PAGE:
Also, is it safe to run a stress test while I sleep? What if it locks up two hours after I've gone to bed and sits there for another six? That won't damage anything?
     
  8. CodeX

    CodeX Guest

    School you eh?

    Processor cores are made in batches, on large "wafers", and individual ones are cut from the those wafers, much like paper money is made on large sheets and are cut to their individual sizes. Because of subtle variations in this process some cores end up being able to handle higher clock speeds than others. Often times it is more cost effective to sell cores capable of higher speeds as a lower speed by artificially limiting it through various means. Even if that was not the case with your specific processor it is certainly artificially capped below it's potential, for reliability reasons and because it is just unreasonable to test each and every core produced for it's maximum clock rate.

    Now, this is where overclocking comes in. If you are lucky you have a higher performance part than what was sold to you, and can unlock that potential. That is the best case scenario but like I said even if that is not the case there is almost certainly some improvement to be made. To overclock a processor you either increase the front side bus speed or you increase the processor multiplier, which multiplies the front side bus speed to get the processor frequency. You have less control with the multiplier than you do with the FSB speed, in terms of step sizes, but if you adjust the FSB speed the north bridge chipset and RAM have to be able to handle the increased speed, because they will be effected as well, whereas the multiplier will only effect the processor clock.

    Now, here is where voltages come into play. Say you hit the limit and your computer becomes unstable with a certain clock speed. One thing you can do is increase the CPU or memory voltage. Memory voltage can be increased if you are limited by the memory speed after adjusting the FSB clock, or CPU voltage can be increased if you are limited by the CPU after adjusting either the FSB speed or the processor clock.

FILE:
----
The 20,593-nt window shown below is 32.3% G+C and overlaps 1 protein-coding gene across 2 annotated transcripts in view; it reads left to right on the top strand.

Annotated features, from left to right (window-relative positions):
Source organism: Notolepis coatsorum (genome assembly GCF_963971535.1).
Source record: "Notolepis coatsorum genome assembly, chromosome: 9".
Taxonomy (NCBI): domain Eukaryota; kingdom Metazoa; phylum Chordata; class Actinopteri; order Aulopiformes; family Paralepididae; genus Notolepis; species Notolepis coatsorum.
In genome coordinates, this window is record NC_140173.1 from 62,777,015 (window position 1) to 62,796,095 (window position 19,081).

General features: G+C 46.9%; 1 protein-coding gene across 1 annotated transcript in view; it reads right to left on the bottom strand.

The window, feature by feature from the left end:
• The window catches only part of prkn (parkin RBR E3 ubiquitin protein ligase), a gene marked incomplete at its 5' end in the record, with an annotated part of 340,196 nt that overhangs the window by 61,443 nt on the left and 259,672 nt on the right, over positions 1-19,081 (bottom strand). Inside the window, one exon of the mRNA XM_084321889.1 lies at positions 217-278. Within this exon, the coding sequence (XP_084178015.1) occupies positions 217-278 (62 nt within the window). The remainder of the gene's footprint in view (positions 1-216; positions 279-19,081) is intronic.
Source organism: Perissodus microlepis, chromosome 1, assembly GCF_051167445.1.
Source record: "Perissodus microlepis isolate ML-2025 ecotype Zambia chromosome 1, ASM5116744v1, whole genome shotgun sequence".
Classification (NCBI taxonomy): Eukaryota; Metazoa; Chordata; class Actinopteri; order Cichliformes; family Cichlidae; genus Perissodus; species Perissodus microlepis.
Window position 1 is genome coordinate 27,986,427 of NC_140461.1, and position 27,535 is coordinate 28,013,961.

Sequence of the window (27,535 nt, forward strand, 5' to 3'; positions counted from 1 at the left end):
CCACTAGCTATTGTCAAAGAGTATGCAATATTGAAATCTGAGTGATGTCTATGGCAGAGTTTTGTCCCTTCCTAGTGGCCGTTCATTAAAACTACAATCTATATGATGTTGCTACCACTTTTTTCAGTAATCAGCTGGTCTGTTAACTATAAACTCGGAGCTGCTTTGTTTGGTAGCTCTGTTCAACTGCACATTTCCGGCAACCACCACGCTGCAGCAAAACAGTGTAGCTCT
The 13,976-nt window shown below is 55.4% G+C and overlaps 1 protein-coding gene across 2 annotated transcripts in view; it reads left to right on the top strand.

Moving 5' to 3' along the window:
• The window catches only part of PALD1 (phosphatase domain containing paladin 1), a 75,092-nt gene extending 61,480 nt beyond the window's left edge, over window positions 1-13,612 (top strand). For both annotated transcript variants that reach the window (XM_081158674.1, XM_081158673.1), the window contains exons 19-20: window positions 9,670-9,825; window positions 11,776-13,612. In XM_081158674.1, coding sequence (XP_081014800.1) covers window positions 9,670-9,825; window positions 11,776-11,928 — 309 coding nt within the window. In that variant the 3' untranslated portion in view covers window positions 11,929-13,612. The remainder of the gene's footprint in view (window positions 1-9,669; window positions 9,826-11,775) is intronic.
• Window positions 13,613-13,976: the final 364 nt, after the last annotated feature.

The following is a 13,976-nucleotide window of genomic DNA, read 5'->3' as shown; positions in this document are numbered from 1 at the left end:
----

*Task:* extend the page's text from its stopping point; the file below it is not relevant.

The reason increasing the voltage helps is because the faster the clock speed the more difficult it is for the internal hardware to detect transitions on hardware pins (which is how computers work). By increasing the voltage you increase the "pressure" on the signal, so that when a state change occurs on a pin it "snaps" into position more quickly. In addition to this the signal level between a low signal and a high signal is increased, making it easier to detect and less likely to be lost due to digital noise on the line.

    However, there is a draw back. Increasing the voltage increases the "friction" caused by resistance in the circuit. This causes higher thermal output than normal and it becomes more and more difficult to maintain the temperature of the component, eventually creating a thermal runaway condition where the part fries.

    So, increase the FSB until your memory craps out, increase the memory voltage until you can no longer keep it cool, increase the multiplier until the processor craps out, increase the processor voltage until you can no longer keep it cool.... done.
     
    Last edited by a moderator: Mar 31, 2010
  9. CodeX

    CodeX Guest